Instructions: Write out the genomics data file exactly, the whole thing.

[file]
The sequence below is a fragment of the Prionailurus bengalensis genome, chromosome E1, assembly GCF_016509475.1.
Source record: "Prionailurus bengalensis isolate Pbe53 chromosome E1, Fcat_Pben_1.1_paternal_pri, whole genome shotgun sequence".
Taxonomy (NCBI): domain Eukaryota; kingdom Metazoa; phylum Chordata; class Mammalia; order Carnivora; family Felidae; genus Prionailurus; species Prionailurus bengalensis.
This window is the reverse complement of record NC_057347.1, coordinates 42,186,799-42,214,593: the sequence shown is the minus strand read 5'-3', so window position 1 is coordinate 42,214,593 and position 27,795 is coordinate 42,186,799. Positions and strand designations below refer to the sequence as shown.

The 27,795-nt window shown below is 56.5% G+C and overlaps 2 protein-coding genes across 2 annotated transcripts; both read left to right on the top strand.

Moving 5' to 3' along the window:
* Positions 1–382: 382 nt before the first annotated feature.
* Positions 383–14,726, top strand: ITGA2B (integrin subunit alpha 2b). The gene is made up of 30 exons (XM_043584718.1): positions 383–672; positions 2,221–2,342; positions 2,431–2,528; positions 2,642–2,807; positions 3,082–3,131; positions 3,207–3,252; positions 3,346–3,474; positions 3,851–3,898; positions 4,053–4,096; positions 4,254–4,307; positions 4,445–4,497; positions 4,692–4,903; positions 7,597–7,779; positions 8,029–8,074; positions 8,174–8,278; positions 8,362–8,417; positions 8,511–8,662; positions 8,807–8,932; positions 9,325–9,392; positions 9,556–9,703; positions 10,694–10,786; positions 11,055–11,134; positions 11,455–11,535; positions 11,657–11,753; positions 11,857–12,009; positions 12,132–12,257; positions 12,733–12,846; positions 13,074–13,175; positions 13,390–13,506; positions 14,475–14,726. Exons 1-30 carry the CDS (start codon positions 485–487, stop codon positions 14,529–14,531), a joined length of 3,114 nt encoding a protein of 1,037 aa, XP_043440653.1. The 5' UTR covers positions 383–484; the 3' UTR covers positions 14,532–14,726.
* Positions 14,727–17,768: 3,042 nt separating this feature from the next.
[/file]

The sequence below is a fragment of the Prionailurus bengalensis genome, chromosome E1, assembly GCF_016509475.1.
Source record: "Prionailurus bengalensis isolate Pbe53 chromosome E1, Fcat_Pben_1.1_paternal_pri, whole genome shotgun sequence".
Taxonomy (NCBI): domain Eukaryota; kingdom Metazoa; phylum Chordata; class Mammalia; order Carnivora; family Felidae; genus Prionailurus; species Prionailurus bengalensis.
This window is the reverse complement of record NC_057347.1, coordinates 42,186,799-42,214,593: the sequence shown is the minus strand read 5'-3', so window position 1 is coordinate 42,214,593 and position 27,795 is coordinate 42,186,799. Positions and strand designations below refer to the sequence as shown.

The 27,795-nt window shown below is 56.5% G+C and overlaps 2 protein-coding genes across 2 annotated transcripts; both read left to right on the top strand.

Moving 5' to 3' along the window:
* Positions 1–382: 382 nt before the first annotated feature.
* Positions 383–14,726, top strand: ITGA2B (integrin subunit alpha 2b). The gene is made up of 30 exons (XM_043584718.1): positions 383–672; positions 2,221–2,342; positions 2,431–2,528; positions 2,642–2,807; positions 3,082–3,131; positions 3,207–3,252; positions 3,346–3,474; positions 3,851–3,898; positions 4,053–4,096; positions 4,254–4,307; positions 4,445–4,497; positions 4,692–4,903; positions 7,597–7,779; positions 8,029–8,074; positions 8,174–8,278; positions 8,362–8,417; positions 8,511–8,662; positions 8,807–8,932; positions 9,325–9,392; positions 9,556–9,703; positions 10,694–10,786; positions 11,055–11,134; positions 11,455–11,535; positions 11,657–11,753; positions 11,857–12,009; positions 12,132–12,257; positions 12,733–12,846; positions 13,074–13,175; positions 13,390–13,506; positions 14,475–14,726. Exons 1-30 carry the CDS (start codon positions 485–487, stop codon positions 14,529–14,531), a joined length of 3,114 nt encoding a protein of 1,037 aa, XP_043440653.1. The 5' UTR covers positions 383–484; the 3' UTR covers positions 14,532–14,726.
* Positions 14,727–17,768: 3,042 nt separating this feature from the next.